The Provost Summer Read Program is built around a common book that is read over the summer by all first year students. This year's book is Hidden Figures: The Story of the African-American Women Who Helped Win the Space Race by Margot Lee Shetterly. After first year students arrive on campus to begin their fall semester of classes, they will participate in a meaningful dialogue with faculty and your peers, inside and out of the classroom.
About the Book
Before John Glenn orbited the Earth or Neil Armstrong walked on the moon, a group of professionals worked as “Human Computers,” calculating the flight paths that would enable these historic achievements. Among these were a coterie of bright, talented African-American women. Segregated from their white counterparts by Jim Crow laws, these “colored computers,” as they were known, used slide rules, adding machines, and pencil and paper to support America’s fledgling aeronautics industry, and helped write the equations that would launch rockets, and astronauts, into space.
About the Author
Writer, researcher, and entrepreneur Margot Lee Shetterly is the author of Hidden Figures: The American Dream and the Untold Story of the Black Women Mathematicians Who Helped Win the Space Race, which is a top book of 2016 for both TIME and Publisher’s Weekly, a USA Today bestseller, and a #1 (and instant) New York Times bestseller. The film adaptation of her book—which became the number one movie in America—stars Taraji P. Henson (Empire), Octavia Spencer, Janelle Monae, Kirsten Dunst, and Kevin Costner. It has been nominated for the Academy Award for Best Picture and Best Adapted Screenplay, and Octavia Spencer has been nominated for Best Supporting Actress. To The New York Times, the film introduces viewers to “real people you might wish you had known more about earlier … [who] can fill you with outrage at the persistence of injustice and gratitude toward those who had the grit to stand up against it.”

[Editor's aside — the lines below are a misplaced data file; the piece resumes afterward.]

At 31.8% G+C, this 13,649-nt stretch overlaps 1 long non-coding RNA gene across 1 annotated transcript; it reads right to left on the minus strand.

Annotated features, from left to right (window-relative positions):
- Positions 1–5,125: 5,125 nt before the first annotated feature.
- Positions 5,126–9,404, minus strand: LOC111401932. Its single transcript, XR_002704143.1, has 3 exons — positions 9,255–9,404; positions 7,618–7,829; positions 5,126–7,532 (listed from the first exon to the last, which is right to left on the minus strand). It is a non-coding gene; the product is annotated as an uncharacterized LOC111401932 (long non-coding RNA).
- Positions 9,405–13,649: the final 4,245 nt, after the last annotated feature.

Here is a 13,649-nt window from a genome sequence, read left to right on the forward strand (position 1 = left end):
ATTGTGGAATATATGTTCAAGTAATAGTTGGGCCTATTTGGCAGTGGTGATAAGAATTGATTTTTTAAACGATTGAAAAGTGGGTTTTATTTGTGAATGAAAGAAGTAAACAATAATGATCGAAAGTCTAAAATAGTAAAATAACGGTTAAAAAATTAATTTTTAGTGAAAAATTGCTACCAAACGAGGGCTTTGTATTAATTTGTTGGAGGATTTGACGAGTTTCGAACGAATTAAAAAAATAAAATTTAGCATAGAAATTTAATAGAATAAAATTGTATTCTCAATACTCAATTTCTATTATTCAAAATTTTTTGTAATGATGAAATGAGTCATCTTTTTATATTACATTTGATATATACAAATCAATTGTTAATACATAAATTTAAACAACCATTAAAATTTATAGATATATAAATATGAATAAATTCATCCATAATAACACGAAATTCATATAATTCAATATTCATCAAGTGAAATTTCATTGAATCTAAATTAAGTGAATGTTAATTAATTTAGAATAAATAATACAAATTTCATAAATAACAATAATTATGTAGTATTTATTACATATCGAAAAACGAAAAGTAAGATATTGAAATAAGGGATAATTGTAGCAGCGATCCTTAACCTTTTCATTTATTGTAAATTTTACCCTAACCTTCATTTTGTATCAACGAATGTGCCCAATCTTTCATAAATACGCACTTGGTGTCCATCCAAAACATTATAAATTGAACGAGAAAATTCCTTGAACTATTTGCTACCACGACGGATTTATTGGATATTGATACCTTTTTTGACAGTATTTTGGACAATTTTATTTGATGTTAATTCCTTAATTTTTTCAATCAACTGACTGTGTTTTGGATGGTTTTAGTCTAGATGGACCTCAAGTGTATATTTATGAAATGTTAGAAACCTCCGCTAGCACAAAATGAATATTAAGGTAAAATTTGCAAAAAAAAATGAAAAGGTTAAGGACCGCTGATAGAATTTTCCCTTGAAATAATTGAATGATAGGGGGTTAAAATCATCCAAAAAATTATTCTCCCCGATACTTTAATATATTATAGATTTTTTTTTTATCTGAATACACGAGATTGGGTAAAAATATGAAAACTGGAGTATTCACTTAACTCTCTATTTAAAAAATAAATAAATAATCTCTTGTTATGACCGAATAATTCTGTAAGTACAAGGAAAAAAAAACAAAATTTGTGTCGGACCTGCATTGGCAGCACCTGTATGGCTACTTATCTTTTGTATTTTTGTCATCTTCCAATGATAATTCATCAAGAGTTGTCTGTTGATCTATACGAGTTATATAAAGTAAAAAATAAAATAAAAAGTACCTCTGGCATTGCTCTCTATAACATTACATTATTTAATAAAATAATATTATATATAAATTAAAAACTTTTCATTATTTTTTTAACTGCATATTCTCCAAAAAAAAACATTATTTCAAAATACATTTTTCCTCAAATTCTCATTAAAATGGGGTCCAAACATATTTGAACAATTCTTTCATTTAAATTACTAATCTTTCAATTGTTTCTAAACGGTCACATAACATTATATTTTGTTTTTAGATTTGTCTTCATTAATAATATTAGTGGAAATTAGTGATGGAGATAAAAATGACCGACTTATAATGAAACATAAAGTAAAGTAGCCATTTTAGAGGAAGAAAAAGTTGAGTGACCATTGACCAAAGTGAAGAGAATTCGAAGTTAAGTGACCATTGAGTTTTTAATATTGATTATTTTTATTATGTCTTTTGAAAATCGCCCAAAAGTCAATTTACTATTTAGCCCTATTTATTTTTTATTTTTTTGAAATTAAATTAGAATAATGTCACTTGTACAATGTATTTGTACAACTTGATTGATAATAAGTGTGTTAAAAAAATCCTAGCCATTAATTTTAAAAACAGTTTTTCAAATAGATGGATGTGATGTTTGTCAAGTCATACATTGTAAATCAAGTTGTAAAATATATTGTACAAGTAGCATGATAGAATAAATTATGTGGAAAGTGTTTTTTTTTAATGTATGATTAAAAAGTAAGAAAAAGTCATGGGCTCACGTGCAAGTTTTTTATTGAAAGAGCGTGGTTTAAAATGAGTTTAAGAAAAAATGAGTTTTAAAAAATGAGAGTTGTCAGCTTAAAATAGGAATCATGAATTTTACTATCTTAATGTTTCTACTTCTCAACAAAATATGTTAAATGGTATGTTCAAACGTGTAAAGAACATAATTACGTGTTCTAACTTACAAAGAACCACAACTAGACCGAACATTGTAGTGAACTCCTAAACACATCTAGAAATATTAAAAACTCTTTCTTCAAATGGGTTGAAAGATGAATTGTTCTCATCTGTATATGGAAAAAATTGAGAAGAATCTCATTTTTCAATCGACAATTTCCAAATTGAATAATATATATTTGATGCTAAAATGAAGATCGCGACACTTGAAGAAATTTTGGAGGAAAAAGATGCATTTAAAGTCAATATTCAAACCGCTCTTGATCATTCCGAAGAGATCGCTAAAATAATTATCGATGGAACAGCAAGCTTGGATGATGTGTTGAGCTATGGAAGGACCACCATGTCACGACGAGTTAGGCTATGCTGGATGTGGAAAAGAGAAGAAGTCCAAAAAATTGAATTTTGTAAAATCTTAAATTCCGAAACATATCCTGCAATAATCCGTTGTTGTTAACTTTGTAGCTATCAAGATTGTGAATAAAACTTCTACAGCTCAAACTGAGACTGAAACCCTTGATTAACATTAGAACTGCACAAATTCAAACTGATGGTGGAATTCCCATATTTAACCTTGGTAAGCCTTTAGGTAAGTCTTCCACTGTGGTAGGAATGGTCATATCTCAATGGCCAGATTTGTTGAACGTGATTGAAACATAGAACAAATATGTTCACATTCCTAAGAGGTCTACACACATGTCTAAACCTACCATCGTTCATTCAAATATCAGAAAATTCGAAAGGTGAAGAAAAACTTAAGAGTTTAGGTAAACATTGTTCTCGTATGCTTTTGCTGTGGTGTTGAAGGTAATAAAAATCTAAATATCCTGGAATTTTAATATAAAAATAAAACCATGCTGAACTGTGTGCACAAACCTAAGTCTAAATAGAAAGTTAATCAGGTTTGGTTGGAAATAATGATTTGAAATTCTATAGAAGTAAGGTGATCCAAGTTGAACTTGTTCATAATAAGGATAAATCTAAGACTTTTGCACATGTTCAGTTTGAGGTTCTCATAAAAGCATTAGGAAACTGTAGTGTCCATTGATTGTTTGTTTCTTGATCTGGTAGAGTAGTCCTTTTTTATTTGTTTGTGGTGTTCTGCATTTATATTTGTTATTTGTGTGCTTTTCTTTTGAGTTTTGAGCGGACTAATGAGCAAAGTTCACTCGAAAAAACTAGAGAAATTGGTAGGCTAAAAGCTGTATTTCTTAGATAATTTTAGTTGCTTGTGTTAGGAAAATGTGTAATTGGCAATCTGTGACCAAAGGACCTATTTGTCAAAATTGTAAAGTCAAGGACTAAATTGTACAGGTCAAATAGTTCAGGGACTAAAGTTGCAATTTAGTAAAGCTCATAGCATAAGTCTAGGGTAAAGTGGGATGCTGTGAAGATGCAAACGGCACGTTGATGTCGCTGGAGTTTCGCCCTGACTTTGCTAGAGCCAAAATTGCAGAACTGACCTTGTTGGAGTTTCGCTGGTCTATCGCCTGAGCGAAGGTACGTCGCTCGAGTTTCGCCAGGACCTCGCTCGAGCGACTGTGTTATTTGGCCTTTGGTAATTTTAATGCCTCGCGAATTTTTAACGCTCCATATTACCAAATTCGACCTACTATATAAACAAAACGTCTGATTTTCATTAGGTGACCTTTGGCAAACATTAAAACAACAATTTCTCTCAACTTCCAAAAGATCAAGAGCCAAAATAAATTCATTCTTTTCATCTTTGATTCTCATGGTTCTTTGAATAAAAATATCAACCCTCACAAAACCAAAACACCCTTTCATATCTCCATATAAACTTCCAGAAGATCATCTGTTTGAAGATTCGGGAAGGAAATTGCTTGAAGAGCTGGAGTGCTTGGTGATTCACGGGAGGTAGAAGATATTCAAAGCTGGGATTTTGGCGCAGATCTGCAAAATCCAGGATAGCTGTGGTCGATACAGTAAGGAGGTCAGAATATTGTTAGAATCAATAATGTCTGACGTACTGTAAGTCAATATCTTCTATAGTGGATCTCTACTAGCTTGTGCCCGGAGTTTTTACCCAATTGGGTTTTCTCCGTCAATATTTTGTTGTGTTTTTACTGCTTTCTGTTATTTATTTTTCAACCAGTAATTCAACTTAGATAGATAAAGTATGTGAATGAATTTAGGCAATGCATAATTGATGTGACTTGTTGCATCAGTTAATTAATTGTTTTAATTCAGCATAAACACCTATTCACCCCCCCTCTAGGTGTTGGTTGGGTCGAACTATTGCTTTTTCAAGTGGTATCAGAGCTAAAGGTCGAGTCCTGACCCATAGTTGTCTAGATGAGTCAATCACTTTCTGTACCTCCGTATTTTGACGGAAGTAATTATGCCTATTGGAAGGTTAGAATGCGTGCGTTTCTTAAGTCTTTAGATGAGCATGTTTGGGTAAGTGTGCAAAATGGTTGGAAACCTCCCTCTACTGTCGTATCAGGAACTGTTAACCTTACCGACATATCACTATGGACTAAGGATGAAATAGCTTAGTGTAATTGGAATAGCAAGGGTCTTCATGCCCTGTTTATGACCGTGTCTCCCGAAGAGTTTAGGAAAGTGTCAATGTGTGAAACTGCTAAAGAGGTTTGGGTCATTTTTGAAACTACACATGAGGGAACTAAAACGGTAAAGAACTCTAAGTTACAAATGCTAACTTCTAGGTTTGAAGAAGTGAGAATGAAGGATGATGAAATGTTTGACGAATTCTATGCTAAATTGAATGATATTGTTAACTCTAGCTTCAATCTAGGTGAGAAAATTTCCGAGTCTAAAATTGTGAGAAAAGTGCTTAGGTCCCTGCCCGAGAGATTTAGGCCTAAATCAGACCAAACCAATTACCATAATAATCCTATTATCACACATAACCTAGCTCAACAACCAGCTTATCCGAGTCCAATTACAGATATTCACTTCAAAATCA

Shetterly is also the founder of the Human Computer Project, a digital archive of the stories of NASA’s African-American “Human Computers” whose work tipped the balance in favor of the United States in WWII, the Cold War, and the Space Race. Shetterly’s father was among the early generation of black NASA engineers and scientists, and she had direct access to NASA executives and the women featured in the book. She grew up around the historically black Hampton College, where the women in Hidden Figures studied. Along with Aran Shetterly, Shetterly co-founded the magazine Inside Mexico. She graduated from The University of Virginia, and is a 2014 Alfred P. Sloan Foundation Fellow.
Bio courtesy of The Lanvin Group.
Frequently Asked Questions
The Office of the Provost is pleased to provide first-year students with a copy of the book which will be distributed during the summer. Students can buy additional or replacement copies at the University bookstore or other retail outlets. Electronic versions can also be purchased through popular bookselling websites.